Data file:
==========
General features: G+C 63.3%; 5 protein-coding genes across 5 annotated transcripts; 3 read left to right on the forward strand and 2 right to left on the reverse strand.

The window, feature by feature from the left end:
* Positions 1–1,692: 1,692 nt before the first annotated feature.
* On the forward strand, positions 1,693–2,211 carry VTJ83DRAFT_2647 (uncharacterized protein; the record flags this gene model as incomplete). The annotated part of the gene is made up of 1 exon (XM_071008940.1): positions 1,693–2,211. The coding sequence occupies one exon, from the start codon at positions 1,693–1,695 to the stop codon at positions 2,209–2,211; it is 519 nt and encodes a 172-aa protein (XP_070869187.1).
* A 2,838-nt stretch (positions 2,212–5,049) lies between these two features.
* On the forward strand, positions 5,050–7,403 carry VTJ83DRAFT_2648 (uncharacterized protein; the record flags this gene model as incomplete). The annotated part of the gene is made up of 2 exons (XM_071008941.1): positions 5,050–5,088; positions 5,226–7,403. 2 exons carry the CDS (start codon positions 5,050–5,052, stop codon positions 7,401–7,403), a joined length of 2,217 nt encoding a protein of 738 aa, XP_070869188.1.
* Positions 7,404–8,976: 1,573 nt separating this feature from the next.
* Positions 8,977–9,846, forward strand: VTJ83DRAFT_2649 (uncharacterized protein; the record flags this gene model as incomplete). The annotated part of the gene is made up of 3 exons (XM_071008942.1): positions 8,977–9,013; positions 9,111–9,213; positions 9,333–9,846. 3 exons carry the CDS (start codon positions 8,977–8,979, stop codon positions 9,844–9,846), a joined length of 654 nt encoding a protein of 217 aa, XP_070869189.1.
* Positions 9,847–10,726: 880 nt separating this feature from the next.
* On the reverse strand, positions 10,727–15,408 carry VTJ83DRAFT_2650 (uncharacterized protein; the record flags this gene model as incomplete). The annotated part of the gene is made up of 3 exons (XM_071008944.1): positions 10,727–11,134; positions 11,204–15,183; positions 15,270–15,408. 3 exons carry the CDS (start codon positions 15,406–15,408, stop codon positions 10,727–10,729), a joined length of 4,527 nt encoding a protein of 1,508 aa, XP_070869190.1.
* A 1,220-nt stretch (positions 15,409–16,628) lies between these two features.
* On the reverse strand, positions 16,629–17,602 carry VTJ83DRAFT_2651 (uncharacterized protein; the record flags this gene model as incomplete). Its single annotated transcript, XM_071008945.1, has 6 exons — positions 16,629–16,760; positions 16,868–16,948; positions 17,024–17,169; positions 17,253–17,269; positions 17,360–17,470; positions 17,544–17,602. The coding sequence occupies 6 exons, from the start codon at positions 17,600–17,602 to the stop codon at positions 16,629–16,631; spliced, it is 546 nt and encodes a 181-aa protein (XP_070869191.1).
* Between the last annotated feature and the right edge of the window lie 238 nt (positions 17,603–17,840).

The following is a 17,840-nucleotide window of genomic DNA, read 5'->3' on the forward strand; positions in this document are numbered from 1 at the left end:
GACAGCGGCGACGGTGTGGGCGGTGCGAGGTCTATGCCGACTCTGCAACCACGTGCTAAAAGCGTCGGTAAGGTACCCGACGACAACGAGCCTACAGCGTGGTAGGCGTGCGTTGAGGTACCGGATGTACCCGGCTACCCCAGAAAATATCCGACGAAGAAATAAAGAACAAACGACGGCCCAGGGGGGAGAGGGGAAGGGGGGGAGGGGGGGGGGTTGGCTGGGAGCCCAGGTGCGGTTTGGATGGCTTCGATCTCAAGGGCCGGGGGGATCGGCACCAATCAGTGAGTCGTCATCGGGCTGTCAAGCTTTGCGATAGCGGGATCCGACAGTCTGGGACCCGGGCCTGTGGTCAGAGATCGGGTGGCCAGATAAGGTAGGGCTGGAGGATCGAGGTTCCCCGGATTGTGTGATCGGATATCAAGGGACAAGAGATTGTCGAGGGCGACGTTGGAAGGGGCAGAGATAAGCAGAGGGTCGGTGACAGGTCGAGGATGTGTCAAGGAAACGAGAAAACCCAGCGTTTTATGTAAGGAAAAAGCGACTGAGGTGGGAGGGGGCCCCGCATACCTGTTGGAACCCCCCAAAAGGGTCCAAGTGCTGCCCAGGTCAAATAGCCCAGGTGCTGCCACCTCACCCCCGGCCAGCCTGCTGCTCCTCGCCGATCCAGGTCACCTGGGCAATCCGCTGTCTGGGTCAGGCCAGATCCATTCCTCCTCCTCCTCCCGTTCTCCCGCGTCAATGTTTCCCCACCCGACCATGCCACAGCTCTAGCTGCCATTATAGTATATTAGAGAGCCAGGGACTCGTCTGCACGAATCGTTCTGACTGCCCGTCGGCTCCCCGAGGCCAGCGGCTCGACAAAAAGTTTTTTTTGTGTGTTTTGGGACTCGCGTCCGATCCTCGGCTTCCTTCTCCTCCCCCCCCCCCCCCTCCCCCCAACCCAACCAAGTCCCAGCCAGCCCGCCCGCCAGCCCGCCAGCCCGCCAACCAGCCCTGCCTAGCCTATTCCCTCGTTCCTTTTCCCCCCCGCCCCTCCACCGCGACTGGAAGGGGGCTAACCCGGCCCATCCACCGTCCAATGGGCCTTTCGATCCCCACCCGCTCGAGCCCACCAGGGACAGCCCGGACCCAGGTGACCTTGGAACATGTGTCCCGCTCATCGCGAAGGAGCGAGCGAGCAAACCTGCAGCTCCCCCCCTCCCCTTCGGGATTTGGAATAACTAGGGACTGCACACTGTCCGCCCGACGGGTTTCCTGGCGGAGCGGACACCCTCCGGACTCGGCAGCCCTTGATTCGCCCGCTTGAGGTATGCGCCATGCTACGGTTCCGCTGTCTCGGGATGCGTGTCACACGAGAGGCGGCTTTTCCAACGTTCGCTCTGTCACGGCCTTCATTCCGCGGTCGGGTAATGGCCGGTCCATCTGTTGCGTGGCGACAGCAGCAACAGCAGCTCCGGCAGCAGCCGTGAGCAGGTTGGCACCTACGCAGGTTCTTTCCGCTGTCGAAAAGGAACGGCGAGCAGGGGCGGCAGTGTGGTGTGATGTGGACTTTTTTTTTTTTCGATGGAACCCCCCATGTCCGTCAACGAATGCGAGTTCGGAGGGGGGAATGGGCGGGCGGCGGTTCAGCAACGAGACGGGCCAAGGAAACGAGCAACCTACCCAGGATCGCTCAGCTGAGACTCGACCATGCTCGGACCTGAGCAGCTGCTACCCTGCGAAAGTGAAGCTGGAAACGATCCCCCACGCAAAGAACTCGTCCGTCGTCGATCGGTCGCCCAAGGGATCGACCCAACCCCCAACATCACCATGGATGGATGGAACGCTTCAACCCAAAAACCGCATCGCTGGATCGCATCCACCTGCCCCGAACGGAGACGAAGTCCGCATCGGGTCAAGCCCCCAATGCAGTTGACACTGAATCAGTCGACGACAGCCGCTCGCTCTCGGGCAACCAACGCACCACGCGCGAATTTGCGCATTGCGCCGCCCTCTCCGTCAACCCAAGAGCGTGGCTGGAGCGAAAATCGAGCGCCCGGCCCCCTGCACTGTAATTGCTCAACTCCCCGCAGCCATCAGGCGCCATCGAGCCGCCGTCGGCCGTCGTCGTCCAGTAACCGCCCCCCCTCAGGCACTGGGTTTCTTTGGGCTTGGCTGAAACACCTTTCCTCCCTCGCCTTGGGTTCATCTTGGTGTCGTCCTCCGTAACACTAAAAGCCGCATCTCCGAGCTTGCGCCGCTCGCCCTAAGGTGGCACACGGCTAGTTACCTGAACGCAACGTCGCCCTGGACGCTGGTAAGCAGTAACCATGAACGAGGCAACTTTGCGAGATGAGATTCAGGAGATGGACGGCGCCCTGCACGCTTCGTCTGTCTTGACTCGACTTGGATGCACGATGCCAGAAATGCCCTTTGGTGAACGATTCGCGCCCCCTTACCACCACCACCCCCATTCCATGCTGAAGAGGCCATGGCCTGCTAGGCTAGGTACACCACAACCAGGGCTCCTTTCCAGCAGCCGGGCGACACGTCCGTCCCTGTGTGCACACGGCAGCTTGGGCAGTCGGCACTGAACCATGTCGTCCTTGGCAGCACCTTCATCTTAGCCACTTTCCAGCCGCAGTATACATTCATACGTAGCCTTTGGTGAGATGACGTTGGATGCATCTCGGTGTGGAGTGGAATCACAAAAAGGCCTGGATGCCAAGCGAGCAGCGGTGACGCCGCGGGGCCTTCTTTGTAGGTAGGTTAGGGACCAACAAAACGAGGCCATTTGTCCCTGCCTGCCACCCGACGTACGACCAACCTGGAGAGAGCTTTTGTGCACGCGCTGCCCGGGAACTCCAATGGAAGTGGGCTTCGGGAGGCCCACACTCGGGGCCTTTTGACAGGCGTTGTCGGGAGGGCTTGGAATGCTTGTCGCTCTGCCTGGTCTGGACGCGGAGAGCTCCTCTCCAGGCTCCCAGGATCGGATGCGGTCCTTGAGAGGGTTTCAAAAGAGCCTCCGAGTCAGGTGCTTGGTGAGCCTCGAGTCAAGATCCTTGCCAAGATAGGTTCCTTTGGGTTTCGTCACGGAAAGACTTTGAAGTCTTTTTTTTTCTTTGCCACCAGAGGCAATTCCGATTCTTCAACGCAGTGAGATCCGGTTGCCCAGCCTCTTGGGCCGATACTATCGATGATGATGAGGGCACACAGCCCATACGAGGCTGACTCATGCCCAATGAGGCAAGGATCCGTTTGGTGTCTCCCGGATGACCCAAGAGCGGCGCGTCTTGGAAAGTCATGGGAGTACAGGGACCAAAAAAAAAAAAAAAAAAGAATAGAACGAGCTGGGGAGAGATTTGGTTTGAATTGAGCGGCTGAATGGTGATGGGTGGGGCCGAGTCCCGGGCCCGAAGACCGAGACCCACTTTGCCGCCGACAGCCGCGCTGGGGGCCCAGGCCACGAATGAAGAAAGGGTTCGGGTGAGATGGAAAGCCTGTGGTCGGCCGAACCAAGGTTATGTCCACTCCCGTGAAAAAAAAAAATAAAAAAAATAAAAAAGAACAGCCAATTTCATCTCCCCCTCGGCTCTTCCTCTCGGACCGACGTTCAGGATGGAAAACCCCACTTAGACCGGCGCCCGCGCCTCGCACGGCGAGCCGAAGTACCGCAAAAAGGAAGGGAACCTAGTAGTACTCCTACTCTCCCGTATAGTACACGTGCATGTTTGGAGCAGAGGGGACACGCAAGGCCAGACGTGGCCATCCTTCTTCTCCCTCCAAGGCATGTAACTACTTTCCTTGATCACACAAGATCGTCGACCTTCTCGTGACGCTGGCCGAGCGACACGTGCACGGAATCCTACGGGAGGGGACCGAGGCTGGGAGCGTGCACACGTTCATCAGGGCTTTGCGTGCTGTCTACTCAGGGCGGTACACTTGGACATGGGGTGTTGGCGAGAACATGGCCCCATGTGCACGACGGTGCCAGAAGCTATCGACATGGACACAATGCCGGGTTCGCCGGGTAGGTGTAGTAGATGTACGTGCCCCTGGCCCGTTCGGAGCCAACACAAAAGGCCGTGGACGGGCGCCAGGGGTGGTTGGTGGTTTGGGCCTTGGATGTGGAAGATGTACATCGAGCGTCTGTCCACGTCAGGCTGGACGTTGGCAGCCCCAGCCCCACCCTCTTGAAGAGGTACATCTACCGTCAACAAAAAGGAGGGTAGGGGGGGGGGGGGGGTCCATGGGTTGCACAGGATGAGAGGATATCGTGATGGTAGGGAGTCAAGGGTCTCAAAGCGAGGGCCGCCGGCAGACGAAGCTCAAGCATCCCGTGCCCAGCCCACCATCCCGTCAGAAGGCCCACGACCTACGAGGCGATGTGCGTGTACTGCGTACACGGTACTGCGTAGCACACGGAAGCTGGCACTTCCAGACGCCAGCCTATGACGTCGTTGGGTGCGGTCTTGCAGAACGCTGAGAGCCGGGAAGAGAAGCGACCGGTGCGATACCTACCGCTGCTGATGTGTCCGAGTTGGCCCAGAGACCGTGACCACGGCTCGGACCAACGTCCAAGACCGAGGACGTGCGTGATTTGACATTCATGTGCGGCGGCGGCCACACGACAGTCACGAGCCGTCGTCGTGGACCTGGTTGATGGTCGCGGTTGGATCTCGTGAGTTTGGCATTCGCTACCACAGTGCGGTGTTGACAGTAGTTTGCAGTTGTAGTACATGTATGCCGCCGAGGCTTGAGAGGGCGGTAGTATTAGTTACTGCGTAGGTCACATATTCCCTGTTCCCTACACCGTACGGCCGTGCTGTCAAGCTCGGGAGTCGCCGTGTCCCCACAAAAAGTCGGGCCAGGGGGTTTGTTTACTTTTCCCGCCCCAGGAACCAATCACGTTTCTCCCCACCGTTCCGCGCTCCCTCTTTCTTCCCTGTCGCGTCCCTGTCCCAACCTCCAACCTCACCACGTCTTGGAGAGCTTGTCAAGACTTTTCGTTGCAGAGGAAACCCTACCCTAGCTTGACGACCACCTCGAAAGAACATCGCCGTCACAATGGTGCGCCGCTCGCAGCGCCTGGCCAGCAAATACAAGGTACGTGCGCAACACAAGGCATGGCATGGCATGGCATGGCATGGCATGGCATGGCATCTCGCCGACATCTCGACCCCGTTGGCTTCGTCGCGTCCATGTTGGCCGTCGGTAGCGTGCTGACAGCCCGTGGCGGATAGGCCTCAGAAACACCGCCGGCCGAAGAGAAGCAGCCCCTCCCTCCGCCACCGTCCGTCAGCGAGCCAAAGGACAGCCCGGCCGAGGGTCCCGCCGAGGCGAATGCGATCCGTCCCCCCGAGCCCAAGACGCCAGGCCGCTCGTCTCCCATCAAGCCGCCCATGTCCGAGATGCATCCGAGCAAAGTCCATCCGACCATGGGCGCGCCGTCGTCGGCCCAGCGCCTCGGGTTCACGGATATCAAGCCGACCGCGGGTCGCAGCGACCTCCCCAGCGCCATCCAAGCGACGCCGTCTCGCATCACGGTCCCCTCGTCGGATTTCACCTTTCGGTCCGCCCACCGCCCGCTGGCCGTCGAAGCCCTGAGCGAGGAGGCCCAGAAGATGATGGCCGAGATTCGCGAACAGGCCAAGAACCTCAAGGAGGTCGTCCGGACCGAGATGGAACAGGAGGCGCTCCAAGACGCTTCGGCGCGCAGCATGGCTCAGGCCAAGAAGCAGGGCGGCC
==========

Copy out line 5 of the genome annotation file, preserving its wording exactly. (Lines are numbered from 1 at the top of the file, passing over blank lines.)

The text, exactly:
* A 2,838-nt stretch (positions 2,212–5,049) lies between these two features.